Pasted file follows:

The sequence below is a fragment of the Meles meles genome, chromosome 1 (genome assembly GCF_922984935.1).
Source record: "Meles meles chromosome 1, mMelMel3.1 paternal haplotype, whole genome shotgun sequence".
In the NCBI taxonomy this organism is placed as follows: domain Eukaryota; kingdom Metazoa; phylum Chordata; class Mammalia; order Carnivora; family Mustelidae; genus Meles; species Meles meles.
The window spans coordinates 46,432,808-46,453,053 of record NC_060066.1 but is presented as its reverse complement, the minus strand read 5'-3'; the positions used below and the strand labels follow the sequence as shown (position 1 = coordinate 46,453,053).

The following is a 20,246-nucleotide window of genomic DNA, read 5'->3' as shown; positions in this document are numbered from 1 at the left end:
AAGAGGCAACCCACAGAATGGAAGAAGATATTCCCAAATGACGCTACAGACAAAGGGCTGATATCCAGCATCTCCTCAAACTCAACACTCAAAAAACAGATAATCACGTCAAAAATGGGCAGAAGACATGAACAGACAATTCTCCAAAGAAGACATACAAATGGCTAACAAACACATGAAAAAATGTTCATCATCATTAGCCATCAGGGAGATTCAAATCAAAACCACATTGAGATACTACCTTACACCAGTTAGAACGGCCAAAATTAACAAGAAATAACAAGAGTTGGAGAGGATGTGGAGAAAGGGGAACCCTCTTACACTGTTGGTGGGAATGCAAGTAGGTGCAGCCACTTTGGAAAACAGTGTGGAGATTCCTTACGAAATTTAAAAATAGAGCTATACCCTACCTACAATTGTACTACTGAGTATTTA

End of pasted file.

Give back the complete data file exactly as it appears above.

The sequence below is a fragment of the Meles meles genome, chromosome 1 (genome assembly GCF_922984935.1).
Source record: "Meles meles chromosome 1, mMelMel3.1 paternal haplotype, whole genome shotgun sequence".
In the NCBI taxonomy this organism is placed as follows: domain Eukaryota; kingdom Metazoa; phylum Chordata; class Mammalia; order Carnivora; family Mustelidae; genus Meles; species Meles meles.
The window spans coordinates 46,432,808-46,453,053 of record NC_060066.1 but is presented as its reverse complement, the minus strand read 5'-3'; the positions used below and the strand labels follow the sequence as shown (position 1 = coordinate 46,453,053).

The following is a 20,246-nucleotide window of genomic DNA, read 5'->3' as shown; positions in this document are numbered from 1 at the left end:
AAGAGGCAACCCACAGAATGGAAGAAGATATTCCCAAATGACGCTACAGACAAAGGGCTGATATCCAGCATCTCCTCAAACTCAACACTCAAAAAACAGATAATCACGTCAAAAATGGGCAGAAGACATGAACAGACAATTCTCCAAAGAAGACATACAAATGGCTAACAAACACATGAAAAAATGTTCATCATCATTAGCCATCAGGGAGATTCAAATCAAAACCACATTGAGATACTACCTTACACCAGTTAGAACGGCCAAAATTAACAAGAAATAACAAGAGTTGGAGAGGATGTGGAGAAAGGGGAACCCTCTTACACTGTTGGTGGGAATGCAAGTAGGTGCAGCCACTTTGGAAAACAGTGTGGAGATTCCTTACGAAATTTAAAAATAGAGCTATACCCTACCTACAATTGTACTACTGAGTATTTA